As the tale goes, once upon a time in a kingdom far, far away there lived two unemployed brothers called Modified and Modied. One day the older brother Modified (let’s call him Mod) said to his younger, hey Mo let’s go search for jobs in a foreign land. They both agreed and one hot dusty day set out to get jobs.
(Okay, will you stop obsessing about the names and concentrate on the story which has a moral?)
So, the two brothers kept travelling in search of work until they reached a rich kingdom. When they entered its capital they found the entire city out on the roads. Mod accosted a resident to learn why and was told that the king had just died without an heir. In a short while Huma, the bird of destiny, was to be released and if it landed on you, you would be chosen as the next king. That is why every citizen was out to try their luck. Hearing this the two brothers also decided to give it a shot.
The elder one vowed to turn the kingdom into an abode of tranquility, virtue, equanimity and honesty if chosen the king. Mo, the younger one, disagreed. He said all of this was against fundamental human nature. The man was a corrupt animal. That was why if chosen he would turn the country into a dump. Corruption would be obligatory, the rich and the powerful would set the agenda and everyone would be under obligation to demand their cut. As soon as he finished the Huma bird was released and it landed right atop his head. As the populace gathered around the newly chosen King Modied, feeling dejected the elder brother Mod wished him luck and left.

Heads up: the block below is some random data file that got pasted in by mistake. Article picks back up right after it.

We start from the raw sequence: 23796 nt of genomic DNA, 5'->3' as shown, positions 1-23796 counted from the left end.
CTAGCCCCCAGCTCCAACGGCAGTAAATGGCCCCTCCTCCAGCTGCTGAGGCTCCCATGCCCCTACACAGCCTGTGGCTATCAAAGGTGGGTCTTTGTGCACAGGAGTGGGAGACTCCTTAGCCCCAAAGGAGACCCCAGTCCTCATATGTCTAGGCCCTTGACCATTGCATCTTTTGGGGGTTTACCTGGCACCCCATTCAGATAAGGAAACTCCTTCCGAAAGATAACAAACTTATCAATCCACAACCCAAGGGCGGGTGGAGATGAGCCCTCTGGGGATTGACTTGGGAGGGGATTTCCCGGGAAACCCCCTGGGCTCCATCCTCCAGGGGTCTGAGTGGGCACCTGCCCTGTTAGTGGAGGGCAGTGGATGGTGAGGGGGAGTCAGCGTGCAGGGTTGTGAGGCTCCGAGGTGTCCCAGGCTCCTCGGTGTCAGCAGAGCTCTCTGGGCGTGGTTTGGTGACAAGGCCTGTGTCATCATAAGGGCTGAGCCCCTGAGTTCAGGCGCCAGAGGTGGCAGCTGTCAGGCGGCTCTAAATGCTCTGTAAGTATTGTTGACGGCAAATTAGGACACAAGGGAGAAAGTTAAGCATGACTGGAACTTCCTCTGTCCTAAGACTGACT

Many years passed and the elder brother was seized by the desire to check in on his younger brother to see his progress. When he reached the capital the police wouldn’t let him enter without a hefty sum as a bribe. When he informed that he was the king’s brother the ask was doubled because now the bribe also included the royal cut. He had to pony up and eventually taken to see the king. When the king saw him he lunged to embrace him. But our virtuous Mod threw a filthy look at him and turned his back on him. When King Modied asked him what was wrong he said it like it was. The king was a disgrace and had brought a bad name to his family by ruining a perfectly beautiful kingdom. The king was shocked to hear this. He reminded him that both of them were there when they made their declarations. Had the providence wanted something better for the country it would have chosen Mod but it chose Mo. He was then only fulfilling his pledge. Moral of the story: you can’t escape your fate. My spin on it? Fate is cruel.
Does it sound like fatalism to you? To me, it is a design flaw in the shape of things to come. A flaw left there deliberately by the designer. For those of you who are not acquainted with the term Kobayashi Maru used in the title, in the Star Trek lore, it is a no-win simulation test to evaluate a cadet’s character. The term was introduced in the movie “Star Trek II: The Wrath of Khan” where the genetically engineered Indian tyrant Khan Noonien Singh (I know the name makes little sense but to the ears of the writers at the time it sounded exotic and plausible enough to be included) returns from exile.